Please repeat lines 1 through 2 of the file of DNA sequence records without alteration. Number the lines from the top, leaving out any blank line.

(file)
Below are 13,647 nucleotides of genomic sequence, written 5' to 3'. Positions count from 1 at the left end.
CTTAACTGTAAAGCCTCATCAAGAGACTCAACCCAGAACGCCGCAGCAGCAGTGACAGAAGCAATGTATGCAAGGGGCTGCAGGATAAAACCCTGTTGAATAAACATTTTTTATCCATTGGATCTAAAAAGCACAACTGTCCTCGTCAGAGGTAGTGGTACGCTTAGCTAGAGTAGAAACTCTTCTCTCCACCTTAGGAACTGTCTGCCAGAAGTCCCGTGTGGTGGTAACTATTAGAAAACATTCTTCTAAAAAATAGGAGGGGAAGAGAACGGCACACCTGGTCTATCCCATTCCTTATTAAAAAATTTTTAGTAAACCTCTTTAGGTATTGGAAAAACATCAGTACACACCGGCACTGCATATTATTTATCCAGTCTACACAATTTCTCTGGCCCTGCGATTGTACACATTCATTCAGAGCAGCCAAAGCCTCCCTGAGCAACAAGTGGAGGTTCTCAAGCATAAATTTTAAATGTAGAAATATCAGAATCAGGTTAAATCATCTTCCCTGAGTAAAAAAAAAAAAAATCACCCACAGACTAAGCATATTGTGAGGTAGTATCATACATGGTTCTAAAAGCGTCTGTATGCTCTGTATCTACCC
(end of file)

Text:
Below are 13,647 nucleotides of genomic sequence, written 5' to 3'. Positions count from 1 at the left end.
CTTAACTGTAAAGCCTCATCAAGAGACTCAACCCAGAACGCCGCAGCAGCAGTGACAGAAGCAATGTATGCAAGGGGCTGCAGGATAAAACCCTGTTGAATAAACATTTTTTATCCATTGGATCTAAAAAGCACAACTGTCCTCGTCAGAGGTAGTGGTACGCTTAGCTAGAGTAGAAACTCTTCTCTCCACCTTAGGAACTGTCTGCCAGAAGTCCCGTGTGGTGGTAACTATTAGAAAACATTCTTCTAAAAAATAGGAGGGGAAGAGAACGGCACACCTGGTCTATCCCATTCCTTATTAAAAAATTTTTAGTAAACCTCTTTAGGTATTGGAAAAACATCAGTACACACCGGCACTGCATATTATTTATCCAGTCTACACAATTTCTCTGGCCCTGCGATTGTACACATTCATTCAGAGCAGCCAAAGCCTCCCTGAGCAACAAGTGGAGGTTCTCAAGCATAAATTTTAAATGTAGAAATATCAGAATCAGGTTAAATCATCTTCCCTGAGTAAAAAAAAAAAAAATCACCCACAGACTAAGCATATTGTGAGGTAGTATCATACATGGTTCTAAAAGCGTCTGTATGCTCTGTATCTACCC